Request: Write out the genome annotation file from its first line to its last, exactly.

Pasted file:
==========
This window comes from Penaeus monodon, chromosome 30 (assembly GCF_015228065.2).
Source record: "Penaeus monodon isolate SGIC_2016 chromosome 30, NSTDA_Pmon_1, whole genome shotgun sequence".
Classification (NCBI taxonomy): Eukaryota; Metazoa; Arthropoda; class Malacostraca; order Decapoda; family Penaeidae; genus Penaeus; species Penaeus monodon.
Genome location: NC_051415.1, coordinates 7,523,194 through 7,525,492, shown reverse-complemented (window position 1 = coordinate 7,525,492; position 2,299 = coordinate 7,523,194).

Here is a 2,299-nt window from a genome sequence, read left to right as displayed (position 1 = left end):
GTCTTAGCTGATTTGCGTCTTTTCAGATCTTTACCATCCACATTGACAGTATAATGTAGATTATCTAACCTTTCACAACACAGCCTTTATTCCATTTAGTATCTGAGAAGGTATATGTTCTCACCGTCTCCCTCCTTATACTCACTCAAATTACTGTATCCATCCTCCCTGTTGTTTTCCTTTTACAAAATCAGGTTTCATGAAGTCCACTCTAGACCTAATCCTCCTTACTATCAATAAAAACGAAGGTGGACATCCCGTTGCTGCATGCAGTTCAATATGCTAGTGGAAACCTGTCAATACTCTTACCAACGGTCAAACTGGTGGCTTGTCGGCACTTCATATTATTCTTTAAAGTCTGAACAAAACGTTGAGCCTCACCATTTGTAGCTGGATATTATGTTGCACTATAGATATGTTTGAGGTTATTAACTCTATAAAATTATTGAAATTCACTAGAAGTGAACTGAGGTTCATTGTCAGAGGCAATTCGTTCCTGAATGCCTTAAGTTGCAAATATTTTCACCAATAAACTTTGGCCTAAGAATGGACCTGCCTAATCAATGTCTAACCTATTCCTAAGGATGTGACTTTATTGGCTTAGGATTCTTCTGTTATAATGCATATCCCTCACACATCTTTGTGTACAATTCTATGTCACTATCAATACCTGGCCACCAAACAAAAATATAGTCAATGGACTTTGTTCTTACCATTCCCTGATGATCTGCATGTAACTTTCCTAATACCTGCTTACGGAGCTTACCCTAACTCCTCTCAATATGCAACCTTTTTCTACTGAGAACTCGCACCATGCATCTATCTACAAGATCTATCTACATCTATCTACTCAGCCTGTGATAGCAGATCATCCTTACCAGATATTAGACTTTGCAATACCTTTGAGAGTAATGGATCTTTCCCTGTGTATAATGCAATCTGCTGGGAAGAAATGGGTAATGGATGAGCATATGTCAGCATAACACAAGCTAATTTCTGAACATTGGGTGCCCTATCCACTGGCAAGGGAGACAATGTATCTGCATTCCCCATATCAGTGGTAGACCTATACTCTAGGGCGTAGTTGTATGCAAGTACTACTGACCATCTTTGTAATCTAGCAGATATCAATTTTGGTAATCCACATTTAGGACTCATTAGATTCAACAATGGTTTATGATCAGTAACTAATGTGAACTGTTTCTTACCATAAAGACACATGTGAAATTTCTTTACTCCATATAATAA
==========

This window comes from Penaeus monodon, chromosome 30 (assembly GCF_015228065.2).
Source record: "Penaeus monodon isolate SGIC_2016 chromosome 30, NSTDA_Pmon_1, whole genome shotgun sequence".
Classification (NCBI taxonomy): Eukaryota; Metazoa; Arthropoda; class Malacostraca; order Decapoda; family Penaeidae; genus Penaeus; species Penaeus monodon.
Genome location: NC_051415.1, coordinates 7,523,194 through 7,525,492, shown reverse-complemented (window position 1 = coordinate 7,525,492; position 2,299 = coordinate 7,523,194).

Here is a 2,299-nt window from a genome sequence, read left to right as displayed (position 1 = left end):
GTCTTAGCTGATTTGCGTCTTTTCAGATCTTTACCATCCACATTGACAGTATAATGTAGATTATCTAACCTTTCACAACACAGCCTTTATTCCATTTAGTATCTGAGAAGGTATATGTTCTCACCGTCTCCCTCCTTATACTCACTCAAATTACTGTATCCATCCTCCCTGTTGTTTTCCTTTTACAAAATCAGGTTTCATGAAGTCCACTCTAGACCTAATCCTCCTTACTATCAATAAAAACGAAGGTGGACATCCCGTTGCTGCATGCAGTTCAATATGCTAGTGGAAACCTGTCAATACTCTTACCAACGGTCAAACTGGTGGCTTGTCGGCACTTCATATTATTCTTTAAAGTCTGAACAAAACGTTGAGCCTCACCATTTGTAGCTGGATATTATGTTGCACTATAGATATGTTTGAGGTTATTAACTCTATAAAATTATTGAAATTCACTAGAAGTGAACTGAGGTTCATTGTCAGAGGCAATTCGTTCCTGAATGCCTTAAGTTGCAAATATTTTCACCAATAAACTTTGGCCTAAGAATGGACCTGCCTAATCAATGTCTAACCTATTCCTAAGGATGTGACTTTATTGGCTTAGGATTCTTCTGTTATAATGCATATCCCTCACACATCTTTGTGTACAATTCTATGTCACTATCAATACCTGGCCACCAAACAAAAATATAGTCAATGGACTTTGTTCTTACCATTCCCTGATGATCTGCATGTAACTTTCCTAATACCTGCTTACGGAGCTTACCCTAACTCCTCTCAATATGCAACCTTTTTCTACTGAGAACTCGCACCATGCATCTATCTACAAGATCTATCTACATCTATCTACTCAGCCTGTGATAGCAGATCATCCTTACCAGATATTAGACTTTGCAATACCTTTGAGAGTAATGGATCTTTCCCTGTGTATAATGCAATCTGCTGGGAAGAAATGGGTAATGGATGAGCATATGTCAGCATAACACAAGCTAATTTCTGAACATTGGGTGCCCTATCCACTGGCAAGGGAGACAATGTATCTGCATTCCCCATATCAGTGGTAGACCTATACTCTAGGGCGTAGTTGTATGCAAGTACTACTGACCATCTTTGTAATCTAGCAGATATCAATTTTGGTAATCCACATTTAGGACTCATTAGATTCAACAATGGTTTATGATCAGTAACTAATGTGAACTGTTTCTTACCATAAAGACACATGTGAAATTTCTTTACTCCATATAATAA